Another matter, interesting to druggists, is the keeping for sale or selling so-called butter color, put up by a prominent firm in Vermont. Several samples were taken from druggists in Buffalo which, upon being analysed, were found to be made up of cottonseed oil in which a coal-tar color of the azo group was dissolved. This is a dangerous preparation, although ordinarily the small quantity used in the butter does probably little immediate harm; but ignorant persons, handling it in dairies or creameries, who have no knowledge of drugs, may be and are often careless, several instances being on record where persons have died from its effects in producing acute gastritis. One case is recorded recently of eating the butter by a woman who was made deathly sick; and a case occurred here in Buffalo, where a boy in the night got hold of a bottle, drank considerably less than an ounce, and the next morning was found dead. There are many harmless vegetable colors, such as anatto, turmeric, litmus and cochineal on the market that are safe, and there is no excuse except profit for this Vermont preparation to be used as it is.
The question of preservatives and coloring agents in foods is now one of the most important we have to deal with. Antiseptics for our purposes may be divided into two classes: first, those adınittedly harmless, such as common salt, saltpetre, sugar, spices, and the like. These have been used since time immemorial and their use has been recognised as legitimate. The second class embraces the so-called chemical preservatives, of which may be mentioned salicylic and benzoic acids and their salts, boric acid and borax, formaldehyde, saccharin, sucrol, sulphurous acid and its salts, abrastol, betanaphthol, some of the fluorine compounds and others. The application of these preservatives to food products is of comparative recent date. We all remember the embalmed beef scandal in our army during the Spanish-American war. In the opinion of the writer their use is a menace to public health and longevity. These chemiical preservatives, it might be well to state, are used for one of the following purposes: first, to prevent fermentative or putrefactive processes in the article of food after it is placed on the market; second, for the purpose of arresting decay in raw materials before manufacture; and, third, for the purpose of disinfecting tainted raw substances in order that the unsanitary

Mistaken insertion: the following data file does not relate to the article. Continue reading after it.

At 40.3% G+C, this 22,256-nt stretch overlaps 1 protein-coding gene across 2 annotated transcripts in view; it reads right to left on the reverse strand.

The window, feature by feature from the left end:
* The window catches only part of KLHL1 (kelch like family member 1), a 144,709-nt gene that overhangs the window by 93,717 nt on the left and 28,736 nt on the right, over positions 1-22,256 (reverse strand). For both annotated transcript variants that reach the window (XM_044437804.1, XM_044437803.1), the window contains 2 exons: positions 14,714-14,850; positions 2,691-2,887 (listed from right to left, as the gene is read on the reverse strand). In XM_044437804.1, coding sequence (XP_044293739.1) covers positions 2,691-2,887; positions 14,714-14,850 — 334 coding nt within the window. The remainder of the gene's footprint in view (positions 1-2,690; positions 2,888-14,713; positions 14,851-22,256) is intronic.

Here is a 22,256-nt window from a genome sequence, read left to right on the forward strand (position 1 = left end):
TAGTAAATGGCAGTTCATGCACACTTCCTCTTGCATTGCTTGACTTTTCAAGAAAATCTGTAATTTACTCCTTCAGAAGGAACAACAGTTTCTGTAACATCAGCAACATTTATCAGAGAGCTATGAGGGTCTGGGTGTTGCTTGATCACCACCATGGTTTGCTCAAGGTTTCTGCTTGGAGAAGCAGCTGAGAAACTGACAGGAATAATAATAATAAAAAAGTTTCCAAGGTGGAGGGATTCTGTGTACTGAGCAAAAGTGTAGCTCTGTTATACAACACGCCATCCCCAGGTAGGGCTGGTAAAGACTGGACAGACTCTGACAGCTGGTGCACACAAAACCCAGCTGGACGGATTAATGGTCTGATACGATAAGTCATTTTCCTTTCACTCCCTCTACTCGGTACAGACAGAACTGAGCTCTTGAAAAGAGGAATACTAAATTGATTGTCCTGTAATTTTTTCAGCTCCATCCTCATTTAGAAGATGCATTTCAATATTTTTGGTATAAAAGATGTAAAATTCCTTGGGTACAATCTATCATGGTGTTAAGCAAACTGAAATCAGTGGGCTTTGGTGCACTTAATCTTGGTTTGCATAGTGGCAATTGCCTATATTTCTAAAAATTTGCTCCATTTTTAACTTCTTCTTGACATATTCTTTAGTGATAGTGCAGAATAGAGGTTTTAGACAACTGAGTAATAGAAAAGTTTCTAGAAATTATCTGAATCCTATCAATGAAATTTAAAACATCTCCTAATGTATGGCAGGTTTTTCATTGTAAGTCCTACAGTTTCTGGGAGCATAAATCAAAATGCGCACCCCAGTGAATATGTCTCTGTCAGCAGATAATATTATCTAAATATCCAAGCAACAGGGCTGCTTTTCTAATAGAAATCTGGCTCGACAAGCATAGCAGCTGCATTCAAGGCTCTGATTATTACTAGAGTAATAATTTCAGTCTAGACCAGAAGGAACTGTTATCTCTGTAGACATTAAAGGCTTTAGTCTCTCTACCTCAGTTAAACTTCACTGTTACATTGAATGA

material may be sold in the place of sound, wholesome foodstuffs.